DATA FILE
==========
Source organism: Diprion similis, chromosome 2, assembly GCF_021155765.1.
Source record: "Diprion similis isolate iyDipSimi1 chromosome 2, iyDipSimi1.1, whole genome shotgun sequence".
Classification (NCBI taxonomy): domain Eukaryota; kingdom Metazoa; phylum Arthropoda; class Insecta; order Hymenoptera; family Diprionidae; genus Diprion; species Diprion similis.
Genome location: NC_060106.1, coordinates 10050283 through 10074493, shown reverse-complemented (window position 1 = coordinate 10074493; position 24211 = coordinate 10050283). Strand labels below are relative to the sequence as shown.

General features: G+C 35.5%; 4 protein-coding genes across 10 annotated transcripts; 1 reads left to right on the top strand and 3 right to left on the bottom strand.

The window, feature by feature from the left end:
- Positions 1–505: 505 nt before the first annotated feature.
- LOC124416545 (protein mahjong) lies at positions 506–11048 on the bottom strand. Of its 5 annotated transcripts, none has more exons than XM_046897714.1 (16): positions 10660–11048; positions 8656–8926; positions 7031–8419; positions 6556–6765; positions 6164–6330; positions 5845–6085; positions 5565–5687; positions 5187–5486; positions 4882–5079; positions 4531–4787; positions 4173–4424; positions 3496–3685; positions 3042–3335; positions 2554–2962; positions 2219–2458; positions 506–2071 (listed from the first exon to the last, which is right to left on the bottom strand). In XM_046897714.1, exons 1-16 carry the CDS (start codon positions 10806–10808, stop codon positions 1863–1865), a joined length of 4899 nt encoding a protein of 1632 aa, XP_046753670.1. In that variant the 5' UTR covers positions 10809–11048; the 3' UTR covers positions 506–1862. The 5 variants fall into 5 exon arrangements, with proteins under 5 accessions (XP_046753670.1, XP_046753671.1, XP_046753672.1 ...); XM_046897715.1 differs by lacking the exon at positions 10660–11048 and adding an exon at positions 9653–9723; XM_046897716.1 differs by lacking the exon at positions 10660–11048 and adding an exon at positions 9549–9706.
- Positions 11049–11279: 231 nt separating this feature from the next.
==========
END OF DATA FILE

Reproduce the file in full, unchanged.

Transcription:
Source organism: Diprion similis, chromosome 2, assembly GCF_021155765.1.
Source record: "Diprion similis isolate iyDipSimi1 chromosome 2, iyDipSimi1.1, whole genome shotgun sequence".
Classification (NCBI taxonomy): domain Eukaryota; kingdom Metazoa; phylum Arthropoda; class Insecta; order Hymenoptera; family Diprionidae; genus Diprion; species Diprion similis.
Genome location: NC_060106.1, coordinates 10050283 through 10074493, shown reverse-complemented (window position 1 = coordinate 10074493; position 24211 = coordinate 10050283). Strand labels below are relative to the sequence as shown.

General features: G+C 35.5%; 4 protein-coding genes across 10 annotated transcripts; 1 reads left to right on the top strand and 3 right to left on the bottom strand.

The window, feature by feature from the left end:
- Positions 1–505: 505 nt before the first annotated feature.
- LOC124416545 (protein mahjong) lies at positions 506–11048 on the bottom strand. Of its 5 annotated transcripts, none has more exons than XM_046897714.1 (16): positions 10660–11048; positions 8656–8926; positions 7031–8419; positions 6556–6765; positions 6164–6330; positions 5845–6085; positions 5565–5687; positions 5187–5486; positions 4882–5079; positions 4531–4787; positions 4173–4424; positions 3496–3685; positions 3042–3335; positions 2554–2962; positions 2219–2458; positions 506–2071 (listed from the first exon to the last, which is right to left on the bottom strand). In XM_046897714.1, exons 1-16 carry the CDS (start codon positions 10806–10808, stop codon positions 1863–1865), a joined length of 4899 nt encoding a protein of 1632 aa, XP_046753670.1. In that variant the 5' UTR covers positions 10809–11048; the 3' UTR covers positions 506–1862. The 5 variants fall into 5 exon arrangements, with proteins under 5 accessions (XP_046753670.1, XP_046753671.1, XP_046753672.1 ...); XM_046897715.1 differs by lacking the exon at positions 10660–11048 and adding an exon at positions 9653–9723; XM_046897716.1 differs by lacking the exon at positions 10660–11048 and adding an exon at positions 9549–9706.
- Positions 11049–11279: 231 nt separating this feature from the next.